Who is the oldest Traditional Band leader in the US? It is 91 year-old Chet Jaeger of the Night Blooming Jazzmen from Claremont California. Basin Street Regulars of Pismo Beach welcome this favorite band for a Sunday afternoon concert the 26th of June. BSR promotes and encourages Traditional Jazz on the Central Coast. They provide live music at a reasonable cost while providing a venue and mentor young musicians in traditional jazz. It will be held at the Pismo Veteran’s Hall, 780 Bello St, Pismo Beach, CA, Sunday June 26th. The featured band starts at 1 and 3:30 PM and the second band starts at 2:15 pm. Jam session with the experienced players teaching the next generation of musicians starts at 11AM.

Chet formed the band 1975 to represent the Society for the Preservation of Dixieland Jazz at the third Sacramento Jubilee. There were very few jazz bands in existence then – not enough to put on a festival. The NBJ was not expected to survive – but the NBJ were so well-received and had so much fun that they stuck together. Since then, they have played thousands of concerts, church services, funerals, house parties, grand openings, jazz clubs, wedding receptions, dances, etc., AND several dozen cruises and land trips to China, Japan, Australia, New Zealand, Alaska, Hawaii, the Caribbean, the Panama Canal, the Amazon, the Mediterranean, and many other parts of Europe.

The Night Blooming Jazzmen is one of the busiest bands in the nation. They have a lot of fun with their audiences and each other and despite this their music is top-quality. They play well and put on a great show. “The band's Sunday morning "hymn-a-long" often has the largest attendance of any event at a festival.” said George Smith, Pismo Jubilee by the Sea Chairman.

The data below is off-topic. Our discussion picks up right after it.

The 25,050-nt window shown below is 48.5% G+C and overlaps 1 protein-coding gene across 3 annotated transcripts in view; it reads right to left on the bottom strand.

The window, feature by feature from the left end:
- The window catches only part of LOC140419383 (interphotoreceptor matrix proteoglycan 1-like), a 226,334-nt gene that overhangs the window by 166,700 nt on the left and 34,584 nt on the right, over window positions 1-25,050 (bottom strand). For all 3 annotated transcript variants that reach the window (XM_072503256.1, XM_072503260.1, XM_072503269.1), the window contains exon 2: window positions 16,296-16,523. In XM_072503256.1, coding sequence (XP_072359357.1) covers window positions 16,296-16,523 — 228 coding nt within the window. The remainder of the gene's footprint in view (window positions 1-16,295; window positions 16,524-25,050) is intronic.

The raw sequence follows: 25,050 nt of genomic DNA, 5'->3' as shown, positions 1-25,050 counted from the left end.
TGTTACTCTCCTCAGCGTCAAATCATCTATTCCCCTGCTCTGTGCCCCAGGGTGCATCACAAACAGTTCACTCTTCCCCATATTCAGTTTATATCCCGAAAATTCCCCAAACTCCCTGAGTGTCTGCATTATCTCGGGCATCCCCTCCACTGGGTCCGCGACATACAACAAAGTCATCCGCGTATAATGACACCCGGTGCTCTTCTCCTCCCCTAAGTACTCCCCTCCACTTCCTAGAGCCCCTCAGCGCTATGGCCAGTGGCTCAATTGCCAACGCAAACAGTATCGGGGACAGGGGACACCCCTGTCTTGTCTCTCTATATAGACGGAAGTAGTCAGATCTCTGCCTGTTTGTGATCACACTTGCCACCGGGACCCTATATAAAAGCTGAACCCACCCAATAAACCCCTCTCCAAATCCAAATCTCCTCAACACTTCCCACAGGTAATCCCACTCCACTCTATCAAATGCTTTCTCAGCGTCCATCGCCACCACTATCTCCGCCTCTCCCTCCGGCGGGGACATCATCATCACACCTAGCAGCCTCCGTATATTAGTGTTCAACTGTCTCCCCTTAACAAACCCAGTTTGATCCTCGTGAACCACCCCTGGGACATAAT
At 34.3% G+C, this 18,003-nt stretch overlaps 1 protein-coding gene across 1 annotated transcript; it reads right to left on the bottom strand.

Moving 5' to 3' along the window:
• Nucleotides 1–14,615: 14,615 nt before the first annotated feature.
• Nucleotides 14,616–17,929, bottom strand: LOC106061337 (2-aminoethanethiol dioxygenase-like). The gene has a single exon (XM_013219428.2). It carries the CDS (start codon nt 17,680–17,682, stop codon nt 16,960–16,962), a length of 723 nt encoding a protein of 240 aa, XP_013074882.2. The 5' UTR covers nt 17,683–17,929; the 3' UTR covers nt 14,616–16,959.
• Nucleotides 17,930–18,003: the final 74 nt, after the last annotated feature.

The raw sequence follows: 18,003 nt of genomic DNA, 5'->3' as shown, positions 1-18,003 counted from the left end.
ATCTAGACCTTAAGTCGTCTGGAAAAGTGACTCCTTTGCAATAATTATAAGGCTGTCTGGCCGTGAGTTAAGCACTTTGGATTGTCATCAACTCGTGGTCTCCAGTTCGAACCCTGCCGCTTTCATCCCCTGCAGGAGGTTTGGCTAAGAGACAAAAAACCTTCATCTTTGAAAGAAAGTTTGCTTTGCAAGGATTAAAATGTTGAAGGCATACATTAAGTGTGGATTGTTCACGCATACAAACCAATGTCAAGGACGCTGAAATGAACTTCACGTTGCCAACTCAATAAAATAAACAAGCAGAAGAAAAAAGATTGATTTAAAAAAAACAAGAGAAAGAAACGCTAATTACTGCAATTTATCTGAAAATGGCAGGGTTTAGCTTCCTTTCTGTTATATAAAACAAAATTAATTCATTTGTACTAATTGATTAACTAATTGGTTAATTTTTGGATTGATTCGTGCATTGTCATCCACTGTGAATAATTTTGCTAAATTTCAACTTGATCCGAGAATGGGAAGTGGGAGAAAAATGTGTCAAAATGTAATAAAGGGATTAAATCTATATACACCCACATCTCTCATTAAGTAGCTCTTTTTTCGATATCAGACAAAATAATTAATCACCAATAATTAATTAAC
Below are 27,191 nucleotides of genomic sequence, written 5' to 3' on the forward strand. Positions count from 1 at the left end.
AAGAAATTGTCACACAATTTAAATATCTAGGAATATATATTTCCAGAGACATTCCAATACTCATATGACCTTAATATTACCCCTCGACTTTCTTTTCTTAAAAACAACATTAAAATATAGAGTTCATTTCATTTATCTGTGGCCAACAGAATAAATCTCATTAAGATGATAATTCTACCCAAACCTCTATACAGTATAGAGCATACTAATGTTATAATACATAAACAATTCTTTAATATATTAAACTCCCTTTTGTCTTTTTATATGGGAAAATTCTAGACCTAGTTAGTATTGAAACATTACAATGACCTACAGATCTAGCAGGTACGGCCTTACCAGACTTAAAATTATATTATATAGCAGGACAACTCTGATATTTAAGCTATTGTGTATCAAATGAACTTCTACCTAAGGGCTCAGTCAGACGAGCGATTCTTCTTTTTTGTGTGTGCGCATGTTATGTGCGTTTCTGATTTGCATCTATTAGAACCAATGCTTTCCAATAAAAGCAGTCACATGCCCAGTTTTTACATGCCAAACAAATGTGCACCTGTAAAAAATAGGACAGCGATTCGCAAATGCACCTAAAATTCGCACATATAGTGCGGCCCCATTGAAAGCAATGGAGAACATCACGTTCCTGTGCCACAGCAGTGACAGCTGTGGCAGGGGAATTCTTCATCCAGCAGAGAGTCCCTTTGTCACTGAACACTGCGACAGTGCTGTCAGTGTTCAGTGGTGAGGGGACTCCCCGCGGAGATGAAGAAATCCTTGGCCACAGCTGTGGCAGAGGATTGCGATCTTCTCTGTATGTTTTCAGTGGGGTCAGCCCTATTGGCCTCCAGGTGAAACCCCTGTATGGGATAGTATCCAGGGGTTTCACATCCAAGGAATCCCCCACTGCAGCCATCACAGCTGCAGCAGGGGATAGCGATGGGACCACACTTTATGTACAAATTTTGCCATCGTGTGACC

Currently, the band personnel is: Chet Jaeger - Cornet and leader; Jim Richardson – Clarinet and Saxophone; Dick Doner – Trombone and Baritone; Les Deutsch - Piano etc.; Lance MacLean - Banjo and Guitar, Brad Roth, banjo and guitar, Mike Earls– Bass and Nick Scarmack – Drums.

The intermission band this month will be “Judith & the Jazz Krewe” from the Central Coast! United by a love for making music and an appetite for good times, this lively group of local musicians features vocalist Judith Bean, Del Gomes on clarinet and keyboards, Gary Thompson on tuba, Bill Fortin on guitar and electric bass, David Shanks on trumpet and Fernie Monreal on drums.

There's nothing this group likes better than to put a little bit of Mardi Gras in the soul of their listeners with some traditional and not-so-traditional tunes. The Krewe will put a smile on your face and a tap in your toe, as you travel with them down to New Orleans. Laissez les bons temps rouler!

Both bands are scheduled for Sunday June 26th, 2016. Music starts at 11 AM with a Jam Session which includes students and BSR members. The next two sets are the invited bands. The Night Blooming Jazzmen play at 1 and again 3:30 pm. The intermission set is by Judith and the Jazz Krewe at 2:15. Food and drink are available. Pismo Vet’s Hall, 780 Bello St, Pismo Beach, CA.